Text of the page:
Oftentimes I find that sharing finished beat sheets with writers can be misleading — especially if you’re just starting out with a new novel or screenplay and trying to implement the Save the Cat! method to your story for the first time. It can be overwhelming to read a completed beat sheet and think, “Oh crap! I have to come up with ALL of that before I can even start thinking about writing?”
I get this reaction a lot in my Save the Cat! Beat Sheet workshops. My students often feel overwhelmed and as a result, discouraged, by the thought of having to write a fully fleshed-out beat sheet right up front.
But in my experience, I’ve found this task to be nearly impossible. Most of the times, for me, I don’t really figure out what my story is about until I’m nearly done with the first draft and ready to tackle the revision. Because it’s not until I actually start writing the manuscript of my novel that I truly get to know my characters on a personal level. Trying to write a full-fledged beat sheet for your story before you’ve started writing is like committing to marry someone you met on the Internet when all you’ve seen is their online dating profile.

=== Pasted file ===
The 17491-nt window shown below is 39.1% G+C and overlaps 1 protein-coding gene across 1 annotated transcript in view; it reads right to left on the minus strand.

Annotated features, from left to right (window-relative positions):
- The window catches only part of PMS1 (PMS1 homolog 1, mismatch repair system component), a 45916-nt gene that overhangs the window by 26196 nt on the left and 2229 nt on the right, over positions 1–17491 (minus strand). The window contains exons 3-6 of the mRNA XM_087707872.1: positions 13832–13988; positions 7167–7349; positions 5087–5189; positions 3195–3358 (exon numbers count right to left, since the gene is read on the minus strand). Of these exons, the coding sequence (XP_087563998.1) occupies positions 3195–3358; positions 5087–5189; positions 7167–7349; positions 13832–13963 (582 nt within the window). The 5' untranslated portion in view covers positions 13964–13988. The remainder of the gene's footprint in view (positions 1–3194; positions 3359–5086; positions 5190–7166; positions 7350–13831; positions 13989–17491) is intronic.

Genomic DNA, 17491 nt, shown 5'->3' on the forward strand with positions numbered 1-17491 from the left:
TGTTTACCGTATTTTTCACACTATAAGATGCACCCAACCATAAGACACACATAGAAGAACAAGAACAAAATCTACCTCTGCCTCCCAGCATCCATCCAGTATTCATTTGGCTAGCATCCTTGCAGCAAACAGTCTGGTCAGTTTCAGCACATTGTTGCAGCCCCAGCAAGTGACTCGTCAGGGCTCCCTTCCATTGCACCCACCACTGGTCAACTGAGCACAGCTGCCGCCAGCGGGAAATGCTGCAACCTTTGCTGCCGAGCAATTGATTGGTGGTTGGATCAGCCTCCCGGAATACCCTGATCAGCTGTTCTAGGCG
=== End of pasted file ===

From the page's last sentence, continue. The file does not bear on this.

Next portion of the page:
It’s important to note that the majority of beat sheets that are posted on BlakeSnyder.com and that are handed out in workshops are finished beat sheets. Meaning, they were most likely written after the movie or book has been released. So they’re based on a final FINAL draft of the screenplay or manuscript.
And while this can be helpful in studying story, I find that when you’re writing your own masterpiece, it helps to see a version of a beat sheet from before the writer started writing — the original framework of the story that the writer thought he/she wanted to tell, rather than just an analysis of the finished product. That’s why, in my workshops, I like to give my students a glimpse at one of my “before” beat sheets. Or in other words, the beat sheet I started with before I actually started writing the book. So they can see just how bare bones it is.
And I’d like to share the same with you here.